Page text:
Italy’s government of appointed technocrats is not just shaking up a moribund economy, but also raising hopes among a disaffected electorate of a profound political change.
Mario Monti has only just completed his first 100 days in office as prime minister and already the country, and anxious foreign investors, are asking what will follow after a general election due early next year.
“Parliament is full of dead men walking,” says one veteran senator who is among a legion of legislators contemplating the end of their political lives.
One recent poll found only 8 per cent of voters rated the existing parties highly.
“The peculiarity of this crisis is that for the first time Italy had a situation in which both the government and the opposition declared themselves incompetent to deal with it,” comments Stefano Bartolini, professor of political science at the European University Institute in Florence. “The state is rotten.”
Silvio Berlusconi, the three-time centre-right prime minister who was forced out of office last November, has said he will not run again for the top job and is backing Angelino Alfano, his 41-year-old former justice minister from Sicily, as the party’s candidate.
Polls show support for Mr Berlusconi’s People of Liberty at an all-time low of just over 20 per cent. The centre-left Democrats are not in much better shape with Pierluigi Bersani, their vacillating and uncharismatic leader, unable to stamp his authority over the party’s diverse factions.
If the Democratic party does decide, like Mr Berlusconi, that it is time for a generational change and that the path to electoral victory is to convince voters of their Monti-like credentials, then a rising star with a chance to prove himself is Matteo Renzi, the 37-year-old mayor of Florence.
“With Monti’s government, everything has changed,” he tells the Financial Times in Palazzo Vecchio, the 14th-century city hall.
Mr Renzi, who went against the Democratic establishment in running for mayor in 2009, is challenging Mr Bersani to agree to hold primaries to choose the party’s candidate for prime minister, although he insists he has not yet decided whether to run.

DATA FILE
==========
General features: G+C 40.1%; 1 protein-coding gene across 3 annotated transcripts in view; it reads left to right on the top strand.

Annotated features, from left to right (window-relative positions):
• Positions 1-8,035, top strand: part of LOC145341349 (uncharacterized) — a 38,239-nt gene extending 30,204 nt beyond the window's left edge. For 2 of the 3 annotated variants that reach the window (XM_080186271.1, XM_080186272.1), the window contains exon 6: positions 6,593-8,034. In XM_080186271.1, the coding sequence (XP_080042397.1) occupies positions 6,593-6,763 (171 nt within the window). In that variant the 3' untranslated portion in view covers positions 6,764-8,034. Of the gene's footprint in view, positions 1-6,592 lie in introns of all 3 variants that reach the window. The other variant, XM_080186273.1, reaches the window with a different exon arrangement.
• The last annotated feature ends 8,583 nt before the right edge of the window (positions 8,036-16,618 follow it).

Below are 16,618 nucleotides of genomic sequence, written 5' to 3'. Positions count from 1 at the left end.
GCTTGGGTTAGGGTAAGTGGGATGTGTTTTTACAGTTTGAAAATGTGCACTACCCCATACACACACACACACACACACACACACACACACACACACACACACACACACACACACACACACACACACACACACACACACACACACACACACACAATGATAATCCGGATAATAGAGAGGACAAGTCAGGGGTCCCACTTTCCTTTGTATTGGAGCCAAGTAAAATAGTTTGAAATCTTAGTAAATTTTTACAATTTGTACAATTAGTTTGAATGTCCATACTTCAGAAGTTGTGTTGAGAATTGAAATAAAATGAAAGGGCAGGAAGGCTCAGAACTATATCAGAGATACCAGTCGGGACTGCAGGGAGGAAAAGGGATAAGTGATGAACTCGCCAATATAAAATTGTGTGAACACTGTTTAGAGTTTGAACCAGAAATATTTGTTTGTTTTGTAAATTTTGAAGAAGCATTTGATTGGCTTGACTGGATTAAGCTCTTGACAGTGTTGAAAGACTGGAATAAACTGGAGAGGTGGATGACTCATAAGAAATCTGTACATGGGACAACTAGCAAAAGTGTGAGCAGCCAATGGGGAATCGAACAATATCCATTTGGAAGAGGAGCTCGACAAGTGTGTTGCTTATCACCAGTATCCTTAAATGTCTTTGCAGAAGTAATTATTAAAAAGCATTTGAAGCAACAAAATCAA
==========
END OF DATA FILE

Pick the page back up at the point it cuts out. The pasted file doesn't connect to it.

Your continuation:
Presenting himself as a fan of Mr Monti’s market reforms, Mr Renzi wants to go much further. “Liberalising taxis and pharmacies is fine,” he says of two sectors where Mr Monti watered down original proposals. “But what about banks, insurance and energy companies?”
“Now it is time to reform the whole country,” he says, taking on trade unions, a “nepotistic” university system that destroys meritocracy, the system of state financing for political parties and their newspapers, a bloated parliament which he would cut in half and “politicians, like yoghurt, who have passed their sell-by date”.
Italy’s left, says Mr Renzi, has to move away from the old logic.
“Italian politics were driven by hate of enemies. Berlusconi said the communists ate babies and the left said he was the absolute evil … Monti has taken us out of this phase of hate and into one of comparative debate,” he says.
Mr Renzi appears to have sustained much of the popularity that secured him 60 per cent of the vote in Florence in 2009. He cut the city’s council in half and appointed more women than men. Party functionaries were evicted from running public utilities, and he has reduced the city’s additional income tax by cutting back on spending.
But Mr Renzi faces an enormous challenge to leap from provincial Italy to the centre of power in Rome. The establishment sees him as a presumptuous upstart, and many Democratic supporters hailing from its communist origins say he is in the wrong party.
In the new political world ushered in by Mr Monti, however unintentionally, moves are under way in both main parties and a smaller grouping of centrist parties to maintain a status quo while they rebuild around the existing political caste. The possibility of an election next year resulting in no clear winner is already spawning talk of Mr Monti being asked to stay on for a second term, a scenario the prime minister has not categorically excluded.
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